GETTING TO GRIPS WITH DATA MINING
So what is Data Mining? Well one commentator I heard recently rewrote this question as, ‘How knowledge discovery in databases works?’ The following is a step by step walk through the processes involved in data mining.
Well we start with raw data, lots and lots of raw data, either internally in an organization say, or externally that may or may not have some bearing on the organization.
Target or Selected Data
We then decide, as was mentioned in my blog on Big Data, what we want or hope to achieve in terms of the information from data. So, with this target data in mind we begin a selection process to weed out data which is irrelevant, or not ready to use yet, and this will then be our ‘Target Data’.
Pre-Processes or Adjusted Data
We should then do some preliminary testing of portions of that data using various algorithms (step by step set of operations to be performed – Wikipedia) mainly to eliminate outliers in the data (an outlier in statistical terms is an observation point that is distant from other observation points - Wikipedia) and null or missing values. Where missing data and outliers occur it is usual, to apply the same algorithms to another sub-set of data from the same target data source to try and understand reasons why the outliers are occurring or data is missing from where it is missing. Different algorithms might be worth trying to explain the anomalies or null values here.
Transformed or Further Adjusted Data
We then seek to transform that data which may include the process of normalization (Database normalization is the process of organizing the attributes and tables of a relational database to minimize data redundancy – Google). We then apply statistical tests to see if variables within the data are correlated (the extent to which two or more variables fluctuate together). Correlated is not to be taken to mean that one variable, definitely, causes the other to fluctuate as there may be other factors at work which cause the two variables to fluctuate together. However, when there is a positive correlation it does show that two variables fluctuate in parallel together at the same time. A negative correlation shows the extent to which one variable increases, while the other decreases. Ideally one is looking for variables that do not correlate, so one can apply steps to uncorrelated this data.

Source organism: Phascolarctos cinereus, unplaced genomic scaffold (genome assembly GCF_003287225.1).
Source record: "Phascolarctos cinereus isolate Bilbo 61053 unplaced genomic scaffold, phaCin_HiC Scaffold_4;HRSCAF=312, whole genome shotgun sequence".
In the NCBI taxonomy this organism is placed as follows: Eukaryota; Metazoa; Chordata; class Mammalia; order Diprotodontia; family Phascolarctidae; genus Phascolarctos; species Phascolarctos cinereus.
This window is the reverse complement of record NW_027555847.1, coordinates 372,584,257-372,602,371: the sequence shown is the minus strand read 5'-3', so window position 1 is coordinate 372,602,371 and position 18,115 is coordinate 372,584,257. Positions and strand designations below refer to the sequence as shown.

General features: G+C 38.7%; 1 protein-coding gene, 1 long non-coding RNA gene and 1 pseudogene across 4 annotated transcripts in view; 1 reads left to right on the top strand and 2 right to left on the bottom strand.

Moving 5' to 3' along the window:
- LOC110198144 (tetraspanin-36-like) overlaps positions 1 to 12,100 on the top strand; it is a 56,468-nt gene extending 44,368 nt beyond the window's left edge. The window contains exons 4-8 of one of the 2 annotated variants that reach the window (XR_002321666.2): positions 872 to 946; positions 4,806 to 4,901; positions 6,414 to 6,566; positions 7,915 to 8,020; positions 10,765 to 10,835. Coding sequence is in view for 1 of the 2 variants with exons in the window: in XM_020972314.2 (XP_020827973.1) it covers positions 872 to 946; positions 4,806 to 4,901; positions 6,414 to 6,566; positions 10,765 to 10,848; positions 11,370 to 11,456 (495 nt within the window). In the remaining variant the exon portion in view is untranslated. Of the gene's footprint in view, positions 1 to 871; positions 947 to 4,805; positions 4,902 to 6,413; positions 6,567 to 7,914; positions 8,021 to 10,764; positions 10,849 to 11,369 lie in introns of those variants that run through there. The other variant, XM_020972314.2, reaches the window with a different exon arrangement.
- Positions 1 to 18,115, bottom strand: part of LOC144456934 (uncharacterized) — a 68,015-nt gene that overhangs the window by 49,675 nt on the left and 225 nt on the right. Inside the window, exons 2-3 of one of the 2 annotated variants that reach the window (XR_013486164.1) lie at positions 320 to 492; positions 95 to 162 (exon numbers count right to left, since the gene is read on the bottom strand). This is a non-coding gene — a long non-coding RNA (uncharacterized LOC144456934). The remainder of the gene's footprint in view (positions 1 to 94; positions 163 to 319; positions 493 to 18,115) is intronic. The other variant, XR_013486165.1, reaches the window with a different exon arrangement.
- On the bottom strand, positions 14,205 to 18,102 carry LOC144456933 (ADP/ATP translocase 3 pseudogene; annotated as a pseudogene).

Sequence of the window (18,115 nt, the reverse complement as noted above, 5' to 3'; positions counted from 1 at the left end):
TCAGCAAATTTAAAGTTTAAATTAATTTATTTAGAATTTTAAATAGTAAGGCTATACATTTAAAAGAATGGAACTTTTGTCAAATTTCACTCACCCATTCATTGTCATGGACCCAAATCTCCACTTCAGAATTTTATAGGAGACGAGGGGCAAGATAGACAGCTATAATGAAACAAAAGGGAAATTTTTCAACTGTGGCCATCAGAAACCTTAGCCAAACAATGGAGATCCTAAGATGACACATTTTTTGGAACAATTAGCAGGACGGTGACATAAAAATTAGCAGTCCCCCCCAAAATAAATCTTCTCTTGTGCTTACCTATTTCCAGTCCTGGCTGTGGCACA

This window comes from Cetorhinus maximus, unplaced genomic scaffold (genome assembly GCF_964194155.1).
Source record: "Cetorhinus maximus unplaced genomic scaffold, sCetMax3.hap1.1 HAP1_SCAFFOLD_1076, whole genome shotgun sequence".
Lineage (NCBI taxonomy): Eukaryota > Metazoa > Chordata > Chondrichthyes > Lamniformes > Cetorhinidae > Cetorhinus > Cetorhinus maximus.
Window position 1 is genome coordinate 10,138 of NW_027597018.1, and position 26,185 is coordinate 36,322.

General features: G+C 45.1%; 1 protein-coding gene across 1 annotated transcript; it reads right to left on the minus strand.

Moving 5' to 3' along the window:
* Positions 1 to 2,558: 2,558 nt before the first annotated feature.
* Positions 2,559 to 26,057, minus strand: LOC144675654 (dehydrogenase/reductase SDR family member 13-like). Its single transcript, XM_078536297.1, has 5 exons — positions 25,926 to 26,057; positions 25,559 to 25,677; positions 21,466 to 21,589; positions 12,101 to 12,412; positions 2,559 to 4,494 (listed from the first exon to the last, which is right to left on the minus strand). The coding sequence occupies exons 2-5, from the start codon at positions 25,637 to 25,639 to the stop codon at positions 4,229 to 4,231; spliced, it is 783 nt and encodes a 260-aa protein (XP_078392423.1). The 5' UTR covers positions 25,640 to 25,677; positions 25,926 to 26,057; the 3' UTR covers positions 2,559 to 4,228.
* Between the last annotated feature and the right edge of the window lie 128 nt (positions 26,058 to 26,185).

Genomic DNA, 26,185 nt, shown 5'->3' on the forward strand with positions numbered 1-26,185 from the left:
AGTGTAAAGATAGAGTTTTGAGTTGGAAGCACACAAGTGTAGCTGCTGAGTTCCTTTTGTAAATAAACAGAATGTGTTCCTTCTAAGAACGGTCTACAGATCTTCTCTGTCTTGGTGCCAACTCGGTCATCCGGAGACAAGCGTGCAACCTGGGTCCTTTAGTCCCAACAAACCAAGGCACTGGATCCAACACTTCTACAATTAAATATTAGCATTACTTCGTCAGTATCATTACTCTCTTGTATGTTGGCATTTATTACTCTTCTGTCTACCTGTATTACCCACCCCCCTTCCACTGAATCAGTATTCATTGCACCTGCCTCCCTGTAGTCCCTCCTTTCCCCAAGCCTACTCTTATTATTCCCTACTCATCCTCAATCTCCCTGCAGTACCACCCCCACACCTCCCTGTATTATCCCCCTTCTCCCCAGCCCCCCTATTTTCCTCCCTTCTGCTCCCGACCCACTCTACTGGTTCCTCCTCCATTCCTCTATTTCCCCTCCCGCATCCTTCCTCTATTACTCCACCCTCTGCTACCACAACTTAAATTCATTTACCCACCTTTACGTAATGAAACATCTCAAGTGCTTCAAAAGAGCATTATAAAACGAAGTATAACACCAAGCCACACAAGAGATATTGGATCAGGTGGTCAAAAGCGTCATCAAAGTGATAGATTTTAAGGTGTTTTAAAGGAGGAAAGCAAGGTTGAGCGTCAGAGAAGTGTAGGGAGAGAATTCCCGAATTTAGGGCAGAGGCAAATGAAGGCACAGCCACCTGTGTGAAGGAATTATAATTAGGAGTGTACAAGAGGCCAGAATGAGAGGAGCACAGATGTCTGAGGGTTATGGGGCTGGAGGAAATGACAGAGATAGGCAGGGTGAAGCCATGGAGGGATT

Data Mining Model Infographic
The next step is data mining is where we look for patterns in the data. Here one takes the transformed data and applies algorithms that provide things like classification, clustering, statistical learning, association analysis, and link mining, which are all among the most important topics in data mining research and development.
Types of information obtainable from data mining:
Associations: Occurrences linked to single event
Sequences: Events linked over time
Classification: Recognizes patterns that describe group to which item belongs
Clustering: Similar to classification, when no groups have been defined; finds groupings within data
Forecasting: Uses series of existing values to forecast what other values will be.
An academic paper published by The University of Maryland, says the following about one of the most popular data mining algorithms, Apriori:
“Many of the pattern finding algorithms such as decision tree, classification rules and clustering techniques that are frequently used in data mining have been developed in the machine learning research community. Frequent pattern and association rule mining is one of the few exceptions to this tradition. The introduction of this technique boosted data mining research and its impact is tremendous. The algorithm is quite simple and easy to implement. Experimenting with Apriori-like algorithm is the first thing that data miners try to do” (www.cs.umd.edu/~samir/498/10Algorithms-08.pdf).
In future blogs we will go into more detail about the algorithms like ‘Apriori’ used for data mining.
Evaluation and Interpretation Leading to Knowledge
Finally, the data scientist must interpret these patterns and produce new knowledge emanating from the data mining process. The data scientist may return to any of the process phases to repeat the experiment with a different subset of the data in order to refine and / or improve upon the knowledge gained.